392 F2d 24 Boeckenhaupt v. United States
392 F.2d 24
Herbert W. BOECKENHAUPT, Appellant,
UNITED STATES of America, Appellee.
United States Court of Appeals Fourth Circuit.
Argued Dec. 4, 1967.
Decided March 1, 1968.
Plato Cacheris, Alexandria, Va., (Court-appointed counsel) (James C. Cacheris, Alexandria, Va., (Court-appointed counsel) on brief) for appellant.
Robert L. Keuch, Atty., Dept. of Justice (J. Walter Yeagley, Asst. Atty. Gen., Kevin T. Maroney, Atty., Dept. of Justice, and C. Vernon Spratley, Jr., U.S. Atty., on brief) for appellee.
Before HAYNSWORTH, Chief Judge, and WINTER and CRAVEN, Circuit Judges.
CRAVEN, Circuit Judge:
We affirm the decision of the district court imprisoning Herbert W. Boeckenhaupt for a term of 30 years for violations of the espionage statutes, 18 U.S.C. 793 and 18 U.S.C. 794.1
In April 1966 the defendant met with an employee of the Soviet Embassy under curious circumstances from which it might be inferred that the parties did not wish to be observed. Even prior to that meeting Boeckenhaupt had been under suspicion for engaging in espionage, and thereafter surveillance was intensified. In May 1966 the defendant, who was then a sergeant in the United States Air Force, was issued transfer orders taking him from Washington, D.C., to the March Air Force Base in California, and in connection with the reassignment he was thoroughly briefed on his duty under Air Force Regulation 205-57 to report all contacts with foreign nationals. For the next five months Boeckenhaupt was kept under careful observation both by the Federal Bureau of Investigation and the Air Force Office of Special Investigations for the double purpose of determining whether or not he was engaged in espionage activity and to assure, if he were, that such activity be of minimal harm to the security of the United States. Sometime in October 1966 the Air Force decided, in consultation with the National Security Agency, that the defendant could not be kept in his post in cryptography any longer. The Air Force OSI decided to arrest him and so informed the FBI. The arrest occurred on the morning of October 24, 1966, and involved the mutual cooperation of FBI agents and officers of the Air Force OSI. The actual arrest was effected by Air Force officers. Boeckenhaupt was advised that he was under arrest to be held for the prosecution of court martial charges based on Air Force Regulation 205-57. He was also advised that he was under investigation for possible prosecution in the civil courts for violations of the espionage statutes. Soon after the arrest by Air Force officers, the defendant was interrogated by agents of the FBI for approximately three hours. As a result of this interrogation he signed a consent to a search of his apartment and admitted contact with a Soviet representative. Incriminating items of evidence were obtained by the search and put into evidence at the trial.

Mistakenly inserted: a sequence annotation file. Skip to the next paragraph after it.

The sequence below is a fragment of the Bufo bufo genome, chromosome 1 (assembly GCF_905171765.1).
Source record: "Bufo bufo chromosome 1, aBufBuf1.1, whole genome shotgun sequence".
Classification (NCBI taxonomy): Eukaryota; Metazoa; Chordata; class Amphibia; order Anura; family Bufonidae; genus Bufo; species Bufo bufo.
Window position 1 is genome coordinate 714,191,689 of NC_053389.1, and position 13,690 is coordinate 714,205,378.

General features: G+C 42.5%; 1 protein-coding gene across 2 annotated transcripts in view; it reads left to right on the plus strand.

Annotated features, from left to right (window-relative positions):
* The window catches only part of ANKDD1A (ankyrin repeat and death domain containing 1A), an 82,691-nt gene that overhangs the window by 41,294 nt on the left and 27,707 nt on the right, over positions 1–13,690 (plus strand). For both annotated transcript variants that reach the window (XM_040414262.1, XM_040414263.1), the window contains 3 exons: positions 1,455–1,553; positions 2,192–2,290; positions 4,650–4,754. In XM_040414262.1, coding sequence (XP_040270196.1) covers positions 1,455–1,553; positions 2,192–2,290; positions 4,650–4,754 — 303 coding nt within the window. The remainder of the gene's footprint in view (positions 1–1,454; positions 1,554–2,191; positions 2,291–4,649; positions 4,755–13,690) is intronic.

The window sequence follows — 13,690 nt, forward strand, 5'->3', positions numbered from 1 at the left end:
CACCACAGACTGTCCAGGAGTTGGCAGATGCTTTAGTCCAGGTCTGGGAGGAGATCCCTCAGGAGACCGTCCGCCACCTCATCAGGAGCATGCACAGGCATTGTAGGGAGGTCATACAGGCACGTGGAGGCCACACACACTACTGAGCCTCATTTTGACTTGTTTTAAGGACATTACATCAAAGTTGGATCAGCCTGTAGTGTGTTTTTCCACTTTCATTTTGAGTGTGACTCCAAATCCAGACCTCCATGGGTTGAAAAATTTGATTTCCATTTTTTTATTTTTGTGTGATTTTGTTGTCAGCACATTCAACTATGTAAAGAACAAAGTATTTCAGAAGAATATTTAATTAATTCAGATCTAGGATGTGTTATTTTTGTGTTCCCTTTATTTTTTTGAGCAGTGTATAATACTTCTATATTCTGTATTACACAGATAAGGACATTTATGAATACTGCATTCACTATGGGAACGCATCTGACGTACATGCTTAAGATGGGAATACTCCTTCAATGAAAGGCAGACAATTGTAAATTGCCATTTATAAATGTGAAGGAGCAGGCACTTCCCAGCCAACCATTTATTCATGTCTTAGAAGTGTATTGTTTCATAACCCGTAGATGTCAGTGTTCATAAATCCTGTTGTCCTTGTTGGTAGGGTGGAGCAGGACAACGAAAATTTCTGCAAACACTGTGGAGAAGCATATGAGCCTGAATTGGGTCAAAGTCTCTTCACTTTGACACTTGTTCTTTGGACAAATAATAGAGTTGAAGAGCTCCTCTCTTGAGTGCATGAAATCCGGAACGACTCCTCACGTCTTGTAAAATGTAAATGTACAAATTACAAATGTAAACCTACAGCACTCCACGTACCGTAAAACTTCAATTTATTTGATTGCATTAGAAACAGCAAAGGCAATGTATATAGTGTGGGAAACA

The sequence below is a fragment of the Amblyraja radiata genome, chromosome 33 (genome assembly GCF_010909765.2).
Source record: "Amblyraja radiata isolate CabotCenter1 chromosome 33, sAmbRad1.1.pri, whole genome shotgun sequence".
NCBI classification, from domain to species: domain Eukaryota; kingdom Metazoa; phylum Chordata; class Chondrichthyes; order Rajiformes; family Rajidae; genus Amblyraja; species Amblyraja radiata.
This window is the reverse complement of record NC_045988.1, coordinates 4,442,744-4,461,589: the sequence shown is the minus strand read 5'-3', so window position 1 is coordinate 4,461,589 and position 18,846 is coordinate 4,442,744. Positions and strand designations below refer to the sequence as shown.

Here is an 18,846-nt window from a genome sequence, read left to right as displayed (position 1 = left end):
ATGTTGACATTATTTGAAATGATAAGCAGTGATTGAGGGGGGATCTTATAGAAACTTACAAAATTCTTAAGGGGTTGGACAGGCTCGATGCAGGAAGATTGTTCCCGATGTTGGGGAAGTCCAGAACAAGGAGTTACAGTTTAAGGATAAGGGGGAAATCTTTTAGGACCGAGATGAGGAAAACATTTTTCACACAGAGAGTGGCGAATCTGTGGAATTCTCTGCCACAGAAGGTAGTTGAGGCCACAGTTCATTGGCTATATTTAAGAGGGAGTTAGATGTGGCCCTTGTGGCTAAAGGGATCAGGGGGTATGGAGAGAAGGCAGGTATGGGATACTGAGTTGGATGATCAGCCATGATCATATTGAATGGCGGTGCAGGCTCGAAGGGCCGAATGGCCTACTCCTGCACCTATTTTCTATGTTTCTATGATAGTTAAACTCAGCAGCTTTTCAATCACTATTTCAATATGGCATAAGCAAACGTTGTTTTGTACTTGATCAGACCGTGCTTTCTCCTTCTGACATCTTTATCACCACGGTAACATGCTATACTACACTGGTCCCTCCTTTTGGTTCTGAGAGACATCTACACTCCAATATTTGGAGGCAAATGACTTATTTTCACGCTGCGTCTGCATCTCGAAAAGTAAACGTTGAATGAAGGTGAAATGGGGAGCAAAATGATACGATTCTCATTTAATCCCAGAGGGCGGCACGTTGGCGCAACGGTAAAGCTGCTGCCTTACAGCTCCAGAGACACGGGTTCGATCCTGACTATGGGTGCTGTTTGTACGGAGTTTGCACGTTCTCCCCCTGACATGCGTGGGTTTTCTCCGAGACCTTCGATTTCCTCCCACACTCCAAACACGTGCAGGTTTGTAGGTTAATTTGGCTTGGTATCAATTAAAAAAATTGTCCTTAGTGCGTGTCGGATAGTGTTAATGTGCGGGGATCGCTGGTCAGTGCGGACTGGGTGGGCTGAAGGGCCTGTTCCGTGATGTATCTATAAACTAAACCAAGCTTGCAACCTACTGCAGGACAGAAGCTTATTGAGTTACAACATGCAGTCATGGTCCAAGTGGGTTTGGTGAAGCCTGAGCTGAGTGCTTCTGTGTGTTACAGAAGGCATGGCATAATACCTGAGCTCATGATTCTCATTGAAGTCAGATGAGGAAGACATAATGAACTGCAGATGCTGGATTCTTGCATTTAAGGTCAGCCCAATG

On the afternoon of October 28, 1966, officials of the Department of Justice in Washington, D.C., decided to seek an indictment and prosecute the defendant Boeckenhaupt for violations of the espionage statutes. The decision to prosecute was based on examination of the physical evidence obtained from Boeckenhaupt's home and on admissions made by him October 24, 26, 27 and 28. On the last three days the defendant's Air Force counsel was present with him during interrogation. October 28, 1966, fell on a Friday. On the following Monday, October 31, the defendant was served with a warrant of civil arrest at his place of detention in California, immediately taken before a United States Commissioner, and advised that he was charged with violations of the espionage statutes.